It is truly meet and just, right and available to salvation, that we should always and in all places give thanks to thee, O holy Lord, Father Almighty, eternal God; for that, by the mystery of the Incarnate Word, a new ray of thy glory has appeared to the eyes of our soul: so that, while we behold God visibly, we may be carried by him to the love of things invisible: and therefore, with the Angels and Archangels, with the Thrones and Dominations, and with all the heavenly host, we sing a hymn to thy glory, saying unceasingly:

Here unite with the priest, who, on his part, unites himself with the blessed spirits, in giving thanks to God for the unspeakable gift. Bow down and say:

Sanctus, sanctus, sanctus, Dominus Deus sabaoth!

Holy, holy, holy, Lord God of hosts!

Pleni sunt cœli et terra gloria tua.

Heaven and earth are full of thy glory.

Hosanna in excelsis!

Hosanna in the highest!

Benedictus qui venit in nomine Domini.

Blessed be the Savior who is coming to us in the name of the Lord who sends him.

Hosanna in excelsis!

Hosanna be to him in the highest!

After these words commences the Canon, that mysterious prayer, in the midst of which heaven bows down to earth, and God descends unto us. The voice of the Priest is no longer heard; yea, even at the altar, all is silence. Let a profound respect stay all disctractions, and keep our senses in submission to the soul. Let us fix our eyes on what the Priest does in the Holy Place.

The Canon of the Mass

In this mysterious colloquy with the great God of heaven and earth, the first prayer of the sacrificing priest is for the Catholic Church, his and our mother.

Te igitur, clementissime Pater, per Jesum Christum Filium tuum Dominum nostrum, supplices rogamus ac petimus, uti accepta habeas, et benedicas hæc dona, hæc munera, hæc sancta sacrificia illibata, in primis quæ tibi offerimus pro Ecclesia tua sancta Catholica: quam pacificare, custodire, adunare, et regere digneris, toto orbe terrarum, una cum famulo tuo Papa nostro N., et antistite nostro N., et omnibus orthodoxis, atque catholicæ et apostolicæ fidei cultoribus.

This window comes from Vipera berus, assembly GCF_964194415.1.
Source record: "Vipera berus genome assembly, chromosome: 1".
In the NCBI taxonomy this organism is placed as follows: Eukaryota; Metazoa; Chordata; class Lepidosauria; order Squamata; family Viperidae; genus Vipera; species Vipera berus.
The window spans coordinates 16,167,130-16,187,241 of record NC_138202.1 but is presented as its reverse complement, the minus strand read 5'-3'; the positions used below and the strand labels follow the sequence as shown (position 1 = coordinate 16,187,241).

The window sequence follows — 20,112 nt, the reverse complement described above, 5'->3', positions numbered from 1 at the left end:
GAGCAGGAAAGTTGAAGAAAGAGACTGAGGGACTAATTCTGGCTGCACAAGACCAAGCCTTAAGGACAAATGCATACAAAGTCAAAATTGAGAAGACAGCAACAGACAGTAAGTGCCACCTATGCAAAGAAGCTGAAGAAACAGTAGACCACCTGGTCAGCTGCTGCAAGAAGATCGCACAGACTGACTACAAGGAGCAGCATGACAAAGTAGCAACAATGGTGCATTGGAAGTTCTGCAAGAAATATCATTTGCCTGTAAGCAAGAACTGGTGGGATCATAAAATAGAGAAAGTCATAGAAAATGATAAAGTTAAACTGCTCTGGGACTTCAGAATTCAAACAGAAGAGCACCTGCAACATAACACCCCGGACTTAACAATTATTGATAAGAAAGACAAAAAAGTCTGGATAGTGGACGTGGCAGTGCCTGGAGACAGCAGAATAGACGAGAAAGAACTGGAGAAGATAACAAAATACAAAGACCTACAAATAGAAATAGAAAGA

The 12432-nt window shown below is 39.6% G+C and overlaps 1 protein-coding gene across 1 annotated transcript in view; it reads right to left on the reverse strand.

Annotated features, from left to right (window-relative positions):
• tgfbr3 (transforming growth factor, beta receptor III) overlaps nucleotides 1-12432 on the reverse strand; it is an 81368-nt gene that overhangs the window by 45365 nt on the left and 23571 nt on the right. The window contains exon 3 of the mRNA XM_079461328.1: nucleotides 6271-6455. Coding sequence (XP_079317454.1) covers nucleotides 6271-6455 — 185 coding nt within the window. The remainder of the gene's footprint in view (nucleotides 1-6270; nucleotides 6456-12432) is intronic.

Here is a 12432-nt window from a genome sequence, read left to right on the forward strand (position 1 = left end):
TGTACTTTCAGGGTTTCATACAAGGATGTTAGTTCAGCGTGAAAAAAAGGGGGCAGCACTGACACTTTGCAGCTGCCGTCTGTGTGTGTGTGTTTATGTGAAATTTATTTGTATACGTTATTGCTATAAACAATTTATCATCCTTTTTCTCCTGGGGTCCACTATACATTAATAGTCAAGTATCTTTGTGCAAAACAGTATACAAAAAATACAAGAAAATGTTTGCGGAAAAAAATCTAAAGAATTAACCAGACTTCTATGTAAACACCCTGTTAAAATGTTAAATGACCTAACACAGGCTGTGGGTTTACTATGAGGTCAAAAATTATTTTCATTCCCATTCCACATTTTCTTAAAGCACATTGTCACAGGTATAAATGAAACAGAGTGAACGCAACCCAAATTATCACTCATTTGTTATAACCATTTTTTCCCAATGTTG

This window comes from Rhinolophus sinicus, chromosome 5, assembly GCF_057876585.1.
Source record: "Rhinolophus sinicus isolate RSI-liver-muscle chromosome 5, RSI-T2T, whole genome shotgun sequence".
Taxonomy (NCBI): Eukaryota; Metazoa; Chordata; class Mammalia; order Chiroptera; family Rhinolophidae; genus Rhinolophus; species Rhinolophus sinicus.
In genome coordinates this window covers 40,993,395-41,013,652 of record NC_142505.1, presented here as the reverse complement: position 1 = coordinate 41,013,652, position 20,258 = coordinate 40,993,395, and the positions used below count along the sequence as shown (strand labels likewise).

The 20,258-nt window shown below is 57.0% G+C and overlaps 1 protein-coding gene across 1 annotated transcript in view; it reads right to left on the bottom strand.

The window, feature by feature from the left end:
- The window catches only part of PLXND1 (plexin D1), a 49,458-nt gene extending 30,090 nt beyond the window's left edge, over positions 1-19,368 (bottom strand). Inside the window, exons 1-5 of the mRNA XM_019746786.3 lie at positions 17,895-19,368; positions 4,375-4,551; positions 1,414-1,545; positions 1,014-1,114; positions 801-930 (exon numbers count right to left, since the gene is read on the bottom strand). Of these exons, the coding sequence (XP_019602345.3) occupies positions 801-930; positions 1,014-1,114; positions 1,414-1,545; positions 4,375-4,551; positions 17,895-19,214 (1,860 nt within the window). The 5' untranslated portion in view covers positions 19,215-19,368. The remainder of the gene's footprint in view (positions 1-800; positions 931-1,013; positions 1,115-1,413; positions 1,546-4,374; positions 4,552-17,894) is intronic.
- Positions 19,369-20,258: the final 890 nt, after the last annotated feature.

O God, who manifestest thyself unto us by means of the mysteries which thou hast entrusted to thy holy Church, our mother; we beseech thee, by the merits of this sacrifice, that thou wouldst remove all those hindrances which oppose her during her pilgrimage in this world. Give her peace and unity. Do thou thyself guide our holy Father the Pope, thy vicar on earth. Direct thou our bishop, who is our sacred link of unity; and watch over all the orthodox children of the Catholic apostolic Roman Church.

Here pray, together with the priest, for those whose interests should be dearest to you.

Memento, Domine, famulorum famularumque tuarum N. et N., et omnium circumstantium, quorum tibi fides cognita est, et nota devotio; pro quibus tibi offerimus, vel qui tibi offerunt hoc sacrificium laudis, pro se, suisque omnibus, pro redemptione animarum suarum, pro spe salutis et incolumitatis suæ; tibique reddunt vota sua æterno Deo, vivo et vero.

Permit me, O God, to intercede with thee in more earnest prayer for those, for whom thou knowest that I have a special obligation to pray: … Pour down thy blessings upon them. Let them partake of the fruits of this divine sacrifice, which is offered unto thee in the name of all mankind. Visit them by thy grace, pardon them their sins, grant them the blessings of this present life and of that which is eternal.

Here let us commemorate the saints: they are that portion of the body of Jesus Christ, which is called the Church triumphant.

Communicantes, et memoriam venerantes, in primis gloriosæ semper Virginis Mariæ, Genitricis Dei et Domini nostri Jesu Christi: sed et beatorum apostolorum ac martyrum tuorum, Petri et Pauli, Andreæ, Jacobi, Joannis, Thomæ, Jacobi, Philippi, Bartholomæi, Matthæi, Simonis, et Thaddæi: Lini, Cleti,Clementis, Xysti, Cornelii, Cypriani, Laurentii, Chrysogoni, Joannis et Pauli, Cosmæ et Damiani, et omnium sanctorum tuorum, quorum meritis precibusque concedas, ut in omnibus protectionis tuæ muniamur auxilio. Per eumdem Christum Dominum nostrum. Amen.